NOTE: An earlier posting of this excerpt contained several misspellings. This one fixes them!
Regular readers of this occasional blog will know of my current infatuation with the book “Longing For Certainty: Reflections on the Buddhist Life,” (Wisdom Publications) by Bhikku Nyanasobhano, excerpted once before here. It may be that this American Buddhist monk’s approach to Buddhist Dhamma accords with my own stumblebum Buddhist path – seeking out the actuality and truth of the Buddha’s teaching in the evidence of daily life, often through the filter of the senses on long peregrinations through the back woods. Yet it is also one of the most beautifully written books you’ll hope to find by an American-born Buddhist, steeped in the teachings of the Buddha and capable of communicating them in vivid, accessible language culled from common experience.
Since we here in West Virginia are now experiencing one of the most glorious Indian summers in many a year, it came as both serendipity and blessing to come to Chapter 13 in the Bhikku’s book this morning, titled “A Pilgrimage in Autumn.” An excerpt follows. But the chapter and book is so rich I encourage those of like-minded sensibilities to buy it for the full flavor of his strolling investigations of Dhamma in daily life.
Or if you attend the weekly 6 p.m. Tuesday gatherings of the Meditation Circle of Charleston, ask me for my copy once I finish or Thad’s when he’s done since he bought the book after I posted the last excerpt. And yes, I realize it’s a form of attachment to be infatuated with a Buddhist book – what’s a stumblebum Buddhist to do but stumble onward, carting along all his contradictions? This chapter also contains a skillful explication of one of the Buddha’s most difficult teachings, that of “no self.” ~ Douglas I.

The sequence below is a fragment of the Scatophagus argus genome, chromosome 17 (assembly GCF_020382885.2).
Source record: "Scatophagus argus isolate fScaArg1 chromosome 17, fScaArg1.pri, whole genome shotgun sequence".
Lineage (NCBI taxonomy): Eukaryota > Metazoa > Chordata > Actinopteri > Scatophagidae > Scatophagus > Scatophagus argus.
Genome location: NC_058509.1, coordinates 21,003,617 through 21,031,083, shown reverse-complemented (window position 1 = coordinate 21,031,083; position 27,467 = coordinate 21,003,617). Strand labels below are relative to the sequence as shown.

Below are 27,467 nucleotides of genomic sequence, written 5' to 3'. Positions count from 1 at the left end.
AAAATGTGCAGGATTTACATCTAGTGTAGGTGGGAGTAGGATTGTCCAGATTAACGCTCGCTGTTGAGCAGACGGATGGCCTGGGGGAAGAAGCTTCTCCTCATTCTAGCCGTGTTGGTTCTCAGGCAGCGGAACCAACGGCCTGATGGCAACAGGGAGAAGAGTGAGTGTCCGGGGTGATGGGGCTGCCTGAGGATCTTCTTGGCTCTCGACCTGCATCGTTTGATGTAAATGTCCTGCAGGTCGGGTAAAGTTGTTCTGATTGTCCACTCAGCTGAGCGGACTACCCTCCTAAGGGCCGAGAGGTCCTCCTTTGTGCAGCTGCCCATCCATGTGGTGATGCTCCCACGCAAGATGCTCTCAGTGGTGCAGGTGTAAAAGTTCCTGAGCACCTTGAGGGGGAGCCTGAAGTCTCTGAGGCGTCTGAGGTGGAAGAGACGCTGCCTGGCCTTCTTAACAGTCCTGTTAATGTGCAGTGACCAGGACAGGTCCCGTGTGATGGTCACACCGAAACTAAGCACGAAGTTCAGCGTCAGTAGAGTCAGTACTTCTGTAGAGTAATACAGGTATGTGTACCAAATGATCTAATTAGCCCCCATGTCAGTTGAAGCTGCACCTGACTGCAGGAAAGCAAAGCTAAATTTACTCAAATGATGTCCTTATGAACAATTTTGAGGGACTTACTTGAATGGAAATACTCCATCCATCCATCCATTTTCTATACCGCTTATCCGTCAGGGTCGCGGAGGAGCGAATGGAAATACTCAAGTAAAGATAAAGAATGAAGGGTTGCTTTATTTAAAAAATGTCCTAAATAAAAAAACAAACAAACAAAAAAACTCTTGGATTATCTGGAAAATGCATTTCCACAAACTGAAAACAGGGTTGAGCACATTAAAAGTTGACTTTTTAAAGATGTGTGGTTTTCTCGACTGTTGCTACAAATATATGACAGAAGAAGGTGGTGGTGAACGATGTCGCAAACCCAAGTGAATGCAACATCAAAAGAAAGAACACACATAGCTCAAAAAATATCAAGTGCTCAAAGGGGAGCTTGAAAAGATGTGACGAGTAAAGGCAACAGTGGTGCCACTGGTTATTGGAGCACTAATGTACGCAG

READINGS | From “Longing For Certainty: Reflections on the Buddhist Life,” by Bhikku Nyanasobhano
… OUT HERE IN THE COUNTRY the world looks different – not necessarily more beautiful or cheerful, but more dignified, at least, more graceful and significant. We had been intending to enjoy some of that autumn beauty, but if we cannot we may as well take meaning instead – or not even meaning if we think of it as chunks of information or succinct conclusions, but perhaps the intuition of splendor that the land inspires in us. For we feel that the land is old, ancient with respect to us and our ancestors. Empty woods all around, windy solitude, antiquity, huge oaks in the distance – these shrink us almost to nothing, yet impart something of richness and freedom. We hurry on through our trivial moment with the intention (frail as it is) of glimpsing certainty in old things, great things not made by man.
The noise, speed, and brilliance of what is called society do not, it seems, satisfactorily answer our longing for certainty; at any rate, from the stimulation of our social life we have turned aside for a while, to get far away from even from ourselves so that we might look around unimpeded and contemplate whatever is noble and true. Out here we walk through the wind that streams and lags and streams again, exploring the cold, vital, primitive land until we feel somewhat less bound to our old preoccupations, more concerned with wind, creeks, and brambly meadows. A day of sunshine and stillness would have given us more pleasure, but by now we are not really sorry about it, for the gray weather smooths a fine wonder over everything, suggesting greater truths than we might have suspected in more conventional beauty. Continue reading “A Pilgrimage in Autumn”